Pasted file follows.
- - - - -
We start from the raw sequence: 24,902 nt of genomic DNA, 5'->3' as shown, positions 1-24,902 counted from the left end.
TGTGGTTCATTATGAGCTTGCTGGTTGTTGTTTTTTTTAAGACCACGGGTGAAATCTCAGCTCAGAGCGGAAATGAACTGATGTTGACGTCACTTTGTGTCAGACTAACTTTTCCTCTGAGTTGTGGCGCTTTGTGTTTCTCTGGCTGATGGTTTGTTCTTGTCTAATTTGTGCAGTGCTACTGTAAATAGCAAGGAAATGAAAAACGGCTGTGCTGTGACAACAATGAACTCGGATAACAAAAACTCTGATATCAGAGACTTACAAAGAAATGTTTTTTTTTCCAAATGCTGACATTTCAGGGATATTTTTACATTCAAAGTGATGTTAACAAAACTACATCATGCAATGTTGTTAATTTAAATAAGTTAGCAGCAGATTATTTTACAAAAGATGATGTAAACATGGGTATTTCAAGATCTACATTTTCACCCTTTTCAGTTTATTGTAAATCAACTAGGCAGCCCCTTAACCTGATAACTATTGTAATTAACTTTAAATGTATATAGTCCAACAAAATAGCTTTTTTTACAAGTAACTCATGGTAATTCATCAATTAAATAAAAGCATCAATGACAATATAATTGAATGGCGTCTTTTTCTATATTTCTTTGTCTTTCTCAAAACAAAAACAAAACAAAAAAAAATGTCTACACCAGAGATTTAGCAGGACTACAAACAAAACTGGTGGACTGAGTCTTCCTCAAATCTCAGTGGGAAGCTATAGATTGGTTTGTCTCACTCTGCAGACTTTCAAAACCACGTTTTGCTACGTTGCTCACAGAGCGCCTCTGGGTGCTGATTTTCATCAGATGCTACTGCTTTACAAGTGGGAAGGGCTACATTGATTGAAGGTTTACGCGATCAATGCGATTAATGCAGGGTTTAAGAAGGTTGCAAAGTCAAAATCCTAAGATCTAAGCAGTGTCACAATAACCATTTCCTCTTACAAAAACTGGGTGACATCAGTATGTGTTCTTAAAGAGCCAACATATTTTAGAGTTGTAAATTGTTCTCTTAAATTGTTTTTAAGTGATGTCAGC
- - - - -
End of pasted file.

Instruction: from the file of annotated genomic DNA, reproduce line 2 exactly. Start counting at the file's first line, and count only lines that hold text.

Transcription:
TGTGGTTCATTATGAGCTTGCTGGTTGTTGTTTTTTTTAAGACCACGGGTGAAATCTCAGCTCAGAGCGGAAATGAACTGATGTTGACGTCACTTTGTGTCAGACTAACTTTTCCTCTGAGTTGTGGCGCTTTGTGTTTCTCTGGCTGATGGTTTGTTCTTGTCTAATTTGTGCAGTGCTACTGTAAATAGCAAGGAAATGAAAAACGGCTGTGCTGTGACAACAATGAACTCGGATAACAAAAACTCTGATATCAGAGACTTACAAAGAAATGTTTTTTTTTCCAAATGCTGACATTTCAGGGATATTTTTACATTCAAAGTGATGTTAACAAAACTACATCATGCAATGTTGTTAATTTAAATAAGTTAGCAGCAGATTATTTTACAAAAGATGATGTAAACATGGGTATTTCAAGATCTACATTTTCACCCTTTTCAGTTTATTGTAAATCAACTAGGCAGCCCCTTAACCTGATAACTATTGTAATTAACTTTAAATGTATATAGTCCAACAAAATAGCTTTTTTTACAAGTAACTCATGGTAATTCATCAATTAAATAAAAGCATCAATGACAATATAATTGAATGGCGTCTTTTTCTATATTTCTTTGTCTTTCTCAAAACAAAAACAAAACAAAAAAAAATGTCTACACCAGAGATTTAGCAGGACTACAAACAAAACTGGTGGACTGAGTCTTCCTCAAATCTCAGTGGGAAGCTATAGATTGGTTTGTCTCACTCTGCAGACTTTCAAAACCACGTTTTGCTACGTTGCTCACAGAGCGCCTCTGGGTGCTGATTTTCATCAGATGCTACTGCTTTACAAGTGGGAAGGGCTACATTGATTGAAGGTTTACGCGATCAATGCGATTAATGCAGGGTTTAAGAAGGTTGCAAAGTCAAAATCCTAAGATCTAAGCAGTGTCACAATAACCATTTCCTCTTACAAAAACTGGGTGACATCAGTATGTGTTCTTAAAGAGCCAACATATTTTAGAGTTGTAAATTGTTCTCTTAAATTGTTTTTAAGTGATGTCAGC